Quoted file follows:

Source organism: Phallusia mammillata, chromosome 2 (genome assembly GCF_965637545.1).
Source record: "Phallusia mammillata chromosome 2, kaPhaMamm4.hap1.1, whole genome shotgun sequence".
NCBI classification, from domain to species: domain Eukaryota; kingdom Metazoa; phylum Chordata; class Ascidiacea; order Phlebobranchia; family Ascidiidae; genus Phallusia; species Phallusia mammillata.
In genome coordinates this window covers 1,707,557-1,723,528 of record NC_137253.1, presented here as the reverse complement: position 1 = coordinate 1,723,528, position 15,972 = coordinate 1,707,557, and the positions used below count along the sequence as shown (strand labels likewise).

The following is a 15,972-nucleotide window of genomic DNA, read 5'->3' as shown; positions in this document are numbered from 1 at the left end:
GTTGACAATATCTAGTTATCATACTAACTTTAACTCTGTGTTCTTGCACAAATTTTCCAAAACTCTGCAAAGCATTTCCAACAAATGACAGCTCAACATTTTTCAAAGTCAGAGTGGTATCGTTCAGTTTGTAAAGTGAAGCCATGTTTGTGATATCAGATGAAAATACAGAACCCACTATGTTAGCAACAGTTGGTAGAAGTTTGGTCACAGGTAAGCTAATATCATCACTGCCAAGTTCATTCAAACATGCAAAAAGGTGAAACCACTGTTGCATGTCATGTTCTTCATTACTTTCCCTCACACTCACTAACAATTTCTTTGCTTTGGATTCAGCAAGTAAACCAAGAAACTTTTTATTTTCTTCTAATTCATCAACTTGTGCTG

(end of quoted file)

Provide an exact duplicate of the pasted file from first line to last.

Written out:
Source organism: Phallusia mammillata, chromosome 2 (genome assembly GCF_965637545.1).
Source record: "Phallusia mammillata chromosome 2, kaPhaMamm4.hap1.1, whole genome shotgun sequence".
NCBI classification, from domain to species: domain Eukaryota; kingdom Metazoa; phylum Chordata; class Ascidiacea; order Phlebobranchia; family Ascidiidae; genus Phallusia; species Phallusia mammillata.
In genome coordinates this window covers 1,707,557-1,723,528 of record NC_137253.1, presented here as the reverse complement: position 1 = coordinate 1,723,528, position 15,972 = coordinate 1,707,557, and the positions used below count along the sequence as shown (strand labels likewise).

The following is a 15,972-nucleotide window of genomic DNA, read 5'->3' as shown; positions in this document are numbered from 1 at the left end:
GTTGACAATATCTAGTTATCATACTAACTTTAACTCTGTGTTCTTGCACAAATTTTCCAAAACTCTGCAAAGCATTTCCAACAAATGACAGCTCAACATTTTTCAAAGTCAGAGTGGTATCGTTCAGTTTGTAAAGTGAAGCCATGTTTGTGATATCAGATGAAAATACAGAACCCACTATGTTAGCAACAGTTGGTAGAAGTTTGGTCACAGGTAAGCTAATATCATCACTGCCAAGTTCATTCAAACATGCAAAAAGGTGAAACCACTGTTGCATGTCATGTTCTTCATTACTTTCCCTCACACTCACTAACAATTTCTTTGCTTTGGATTCAGCAAGTAAACCAAGAAACTTTTTATTTTCTTCTAATTCATCAACTTGTGCTG